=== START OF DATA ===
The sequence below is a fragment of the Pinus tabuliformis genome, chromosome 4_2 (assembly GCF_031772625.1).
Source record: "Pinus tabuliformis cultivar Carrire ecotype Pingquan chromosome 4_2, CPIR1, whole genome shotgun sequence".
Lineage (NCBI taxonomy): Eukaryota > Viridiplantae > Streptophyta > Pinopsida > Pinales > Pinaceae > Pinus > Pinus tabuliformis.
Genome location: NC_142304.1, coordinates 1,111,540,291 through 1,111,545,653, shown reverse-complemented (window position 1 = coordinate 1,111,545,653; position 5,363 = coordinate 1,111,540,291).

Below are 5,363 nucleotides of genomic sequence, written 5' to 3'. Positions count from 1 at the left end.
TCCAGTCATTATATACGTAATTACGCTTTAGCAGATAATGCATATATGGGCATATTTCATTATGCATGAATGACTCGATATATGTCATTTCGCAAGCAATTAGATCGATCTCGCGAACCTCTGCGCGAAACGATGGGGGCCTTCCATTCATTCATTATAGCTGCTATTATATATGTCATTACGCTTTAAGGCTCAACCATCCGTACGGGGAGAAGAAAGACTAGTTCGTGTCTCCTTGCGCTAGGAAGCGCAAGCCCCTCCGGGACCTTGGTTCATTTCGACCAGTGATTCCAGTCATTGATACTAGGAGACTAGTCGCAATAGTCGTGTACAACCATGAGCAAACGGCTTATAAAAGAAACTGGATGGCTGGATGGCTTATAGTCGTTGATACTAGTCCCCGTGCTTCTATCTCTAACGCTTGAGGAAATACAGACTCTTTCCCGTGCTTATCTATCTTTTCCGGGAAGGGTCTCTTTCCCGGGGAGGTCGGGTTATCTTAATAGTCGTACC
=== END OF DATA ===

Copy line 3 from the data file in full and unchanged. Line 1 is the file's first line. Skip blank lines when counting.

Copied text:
Lineage (NCBI taxonomy): Eukaryota > Viridiplantae > Streptophyta > Pinopsida > Pinales > Pinaceae > Pinus > Pinus tabuliformis.